19) If you knock a drink or shot over after we’ve put it down in front of you, don’t look at us like we owe you another one. We may make you another one, again, based on your bar reputation, but don’t give us that look like you’ve somehow been cheated.
20) “Light ice” doesn’t mean you’re getting more liquor, it means you’re getting more mixer. The count stays the same, it’s as simple as that.
21) Don’t split shots multiple ways. Some of you may not be familiar with this, and if that’s the case, please don’t become familiar. Basically it happens with a group of people who want to have four shots with something in it for their four friends but only have to pay for two. This is an example. It can be eight shots twenty ways if they choose for it to be. That’s the problem…there’s no stopping it. Each person will be getting a millimeter of liquid. Somebody in the state of South Carolina made the devastating mistake of allowing this once, and now it is common practice there. A nightmare for bartenders. I’m talking to you Clemson! It’s too late for them, but you can help prevent the spread of the epidemic.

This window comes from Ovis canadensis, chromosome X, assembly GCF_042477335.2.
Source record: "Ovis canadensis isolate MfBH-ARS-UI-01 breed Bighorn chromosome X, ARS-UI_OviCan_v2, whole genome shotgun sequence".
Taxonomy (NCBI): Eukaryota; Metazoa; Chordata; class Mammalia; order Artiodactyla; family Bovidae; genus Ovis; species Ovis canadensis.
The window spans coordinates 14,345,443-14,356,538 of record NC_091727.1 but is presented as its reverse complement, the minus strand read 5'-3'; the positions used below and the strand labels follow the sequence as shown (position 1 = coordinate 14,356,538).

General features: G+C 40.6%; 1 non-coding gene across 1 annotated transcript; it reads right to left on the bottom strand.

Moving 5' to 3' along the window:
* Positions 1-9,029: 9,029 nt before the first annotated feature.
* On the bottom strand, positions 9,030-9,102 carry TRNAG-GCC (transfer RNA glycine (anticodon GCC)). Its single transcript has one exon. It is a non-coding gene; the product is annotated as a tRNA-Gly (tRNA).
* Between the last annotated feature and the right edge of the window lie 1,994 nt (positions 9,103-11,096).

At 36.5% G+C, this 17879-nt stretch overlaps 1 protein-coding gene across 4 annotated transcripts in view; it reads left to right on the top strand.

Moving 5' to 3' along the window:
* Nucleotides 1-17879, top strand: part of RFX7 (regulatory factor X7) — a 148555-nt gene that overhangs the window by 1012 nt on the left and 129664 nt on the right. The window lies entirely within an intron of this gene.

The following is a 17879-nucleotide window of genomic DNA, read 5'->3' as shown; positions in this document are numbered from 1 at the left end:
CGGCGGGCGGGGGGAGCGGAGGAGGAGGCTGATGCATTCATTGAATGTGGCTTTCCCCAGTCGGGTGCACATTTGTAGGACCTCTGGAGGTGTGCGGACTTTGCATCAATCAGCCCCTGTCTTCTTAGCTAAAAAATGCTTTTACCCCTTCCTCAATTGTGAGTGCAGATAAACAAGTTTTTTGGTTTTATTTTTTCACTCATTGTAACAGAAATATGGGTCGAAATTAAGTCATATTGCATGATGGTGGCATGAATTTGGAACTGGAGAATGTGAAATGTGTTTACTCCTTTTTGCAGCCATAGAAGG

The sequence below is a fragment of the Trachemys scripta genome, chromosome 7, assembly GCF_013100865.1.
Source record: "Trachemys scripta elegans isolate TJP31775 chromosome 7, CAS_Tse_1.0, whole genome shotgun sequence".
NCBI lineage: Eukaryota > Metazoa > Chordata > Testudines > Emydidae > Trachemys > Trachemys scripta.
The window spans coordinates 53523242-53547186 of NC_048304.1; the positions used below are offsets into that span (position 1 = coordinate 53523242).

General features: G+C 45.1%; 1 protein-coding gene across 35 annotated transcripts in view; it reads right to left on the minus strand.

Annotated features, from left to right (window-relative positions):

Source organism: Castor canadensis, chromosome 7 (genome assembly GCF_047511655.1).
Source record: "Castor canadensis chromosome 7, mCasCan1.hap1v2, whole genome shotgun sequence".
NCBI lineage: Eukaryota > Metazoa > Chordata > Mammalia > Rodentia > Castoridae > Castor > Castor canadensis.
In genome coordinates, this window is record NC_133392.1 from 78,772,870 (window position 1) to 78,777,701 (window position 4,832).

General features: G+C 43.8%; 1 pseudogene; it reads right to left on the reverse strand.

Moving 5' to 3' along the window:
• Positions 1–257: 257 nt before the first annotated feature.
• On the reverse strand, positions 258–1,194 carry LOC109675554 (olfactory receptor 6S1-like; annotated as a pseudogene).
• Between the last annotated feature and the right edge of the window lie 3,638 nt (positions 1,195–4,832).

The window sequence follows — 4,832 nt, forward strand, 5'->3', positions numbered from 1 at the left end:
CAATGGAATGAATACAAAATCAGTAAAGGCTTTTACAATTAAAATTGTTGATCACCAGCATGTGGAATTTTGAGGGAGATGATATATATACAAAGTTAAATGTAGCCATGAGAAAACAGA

22) If you’re trying to impress girls by buying a bunch of shots, don’t ask us what the cheapest shot is. Basically, don’t ever, under any circumstances, order a Kamikaze when you’re trying to appear all grown up. This is more of a “Being Attractive To The Opposite Sex Etiquette” point, but bar related. I always shake my head when guys do that. Why don’t you have the girls line up in front of me and I’ll pour sour mix and lime juice directly into their mouths?
23) Don’t place all your personal belongings in our workspace. Every night I bartend I have girls approach my station and proceed to dump their entire personal inventory, which is shocking, onto my bar mat. Purses, sunglasses, keys, phones – it never ends. Usually when they turn their heads I take the items and stash them behind the bar allowing them to panic just the right amount of time to teach them not to do it again.